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Self-stabilizing Connected Components

Self-stabilizing Connected Components
Fig. 1. Overhead of the correction step for the self-stabilizing algorithms in comparison with a fault-free execution. Overhead is measured in the additional execution time required by the self-stabilizing algorithm over a fault-free execution. For most networks the overhead is less than 40% and on average is close to 30%.

Achievement

Researchers at Oak Ridge National Laboratory (ORNL) designed a label-propagation algorithm that computes the connected components in a graph while being tolerant to errors. The algorithm relies on the self-stabilization concept, which means that an incorrect state introduced by an error is corrected by the algorithm by reaching a correct state in a finite number of steps. Self-stabilization may require an algorithm to perform additional computation and use additional memory or storage. The developed self-stabilizing label-propagation algorithm performs O (V log V) additional computation and requires O (V) additional storage over its conventional counterpart. It vastly outperforms traditional approaches, such as triple modular redundancy.

Significance and Impact

Resilience, i.e., obtaining a correct solution in a timely and efficient manner, is a key challenge in extreme-scale supercomputers. Supercomputer hardware, from time to time, encounters an error that remains undetected until it is too late and an application has been impacted by data corruption. Computational algorithms used by the US Department of Energy’s supercomputers need to be resilient against such errors to ensure the trust in their results and to not negatively impact science breakthroughs by requiring multiple simulations to assure correctness. The developed self-stabilizing label-propagation algorithm to compute the connected components in a graph is resilient to such errors and outperforms traditional approaches for providing such level of resilience.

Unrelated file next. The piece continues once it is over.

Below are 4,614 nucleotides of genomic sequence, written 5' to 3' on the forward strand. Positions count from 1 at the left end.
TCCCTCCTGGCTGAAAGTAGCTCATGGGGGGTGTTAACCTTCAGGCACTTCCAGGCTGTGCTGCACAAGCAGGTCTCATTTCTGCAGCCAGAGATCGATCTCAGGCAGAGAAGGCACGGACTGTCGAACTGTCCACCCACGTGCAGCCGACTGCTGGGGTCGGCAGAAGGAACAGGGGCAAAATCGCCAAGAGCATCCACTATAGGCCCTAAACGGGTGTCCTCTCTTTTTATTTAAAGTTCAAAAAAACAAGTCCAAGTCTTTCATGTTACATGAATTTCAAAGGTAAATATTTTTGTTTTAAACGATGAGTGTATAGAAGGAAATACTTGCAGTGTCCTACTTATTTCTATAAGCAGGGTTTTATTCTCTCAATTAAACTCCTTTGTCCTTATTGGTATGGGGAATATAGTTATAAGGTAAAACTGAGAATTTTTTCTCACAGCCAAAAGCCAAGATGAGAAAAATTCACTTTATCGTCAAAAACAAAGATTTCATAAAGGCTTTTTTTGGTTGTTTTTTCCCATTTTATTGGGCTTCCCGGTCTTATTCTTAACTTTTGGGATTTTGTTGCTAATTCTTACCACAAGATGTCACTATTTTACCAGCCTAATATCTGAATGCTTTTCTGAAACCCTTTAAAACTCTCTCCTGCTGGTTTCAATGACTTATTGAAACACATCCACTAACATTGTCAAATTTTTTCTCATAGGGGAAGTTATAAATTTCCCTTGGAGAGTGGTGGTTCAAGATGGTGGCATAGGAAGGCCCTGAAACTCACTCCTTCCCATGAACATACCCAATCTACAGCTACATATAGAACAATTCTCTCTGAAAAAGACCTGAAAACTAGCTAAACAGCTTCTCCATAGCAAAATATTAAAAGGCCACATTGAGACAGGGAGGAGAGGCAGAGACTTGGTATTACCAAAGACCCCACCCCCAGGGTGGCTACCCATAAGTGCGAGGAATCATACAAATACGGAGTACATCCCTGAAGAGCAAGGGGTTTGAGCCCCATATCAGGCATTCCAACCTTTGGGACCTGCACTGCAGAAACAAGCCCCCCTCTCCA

Research Details

  • Developed a self-stabilizing label-propagation algorithm to compute the connected components in a graph
  • Identified the valid and invalid states of this algorithm were identified
  • Studied the self-stabilizing property to reach a valid state from an invalid state
  • Identified the computational and storage complexity of the developed algorithm
  • Experimentally evaluated the resilience and performance of the developed algorithm

Publication

Piyush Sao, Chistrian Engelmann, Srinivas Eswar, Oded Green, and Richard Vuduc. Self-stabilizing Connected Components. In Proceedings of the 32nd International Conference on High Performance Computing, Networking, Storage and Analysis (SC) Workshops 2019: 9th Workshop on Fault Tolerance for HPC at eXtreme Scale (FTXS) 2019, Denver, CO, USA, November 22, 2019. IEEE Computer Society, Los Alamitos, CA, USA.

Overview

For the problem of computing the connected components of a graph, this work considers the design of algorithms that are resilient to transient hardware faults, like bit flips. More specifically, it applies the technique of self-stabilization. A system is self-stabilizing if, when starting from a valid or invalid state, it is guaranteed to reach a valid state after a finite number of steps. Therefore on a machine subject to a transient fault, a self-stabilizing algorithm could recover if that fault caused the system to enter an invalid state. We give a comprehensive analysis of the valid and invalid states during label propagation and derive algorithms to verify and correct the invalid state. The self-stabilizing label-propagation algorithm performs O (V log V) additional computation and requires O (V) additional storage over its conventional counterpart (and, as such, does not increase asymptotic complexity over conventional). When run against a battery of simulated fault injection tests, the self-stabilizing label propagation algorithm exhibits more resilient behavior than a triple modular redundancy (TMR) based fault-tolerant algorithm in 80% of cases. From a performance perspective, it also outperforms TMR as it requires fewer iterations in total. Beyond the fault-tolerance properties of self-stabilizing label-propagation, we believe, they are useful from the theoretical perspective; and may have other use-cases.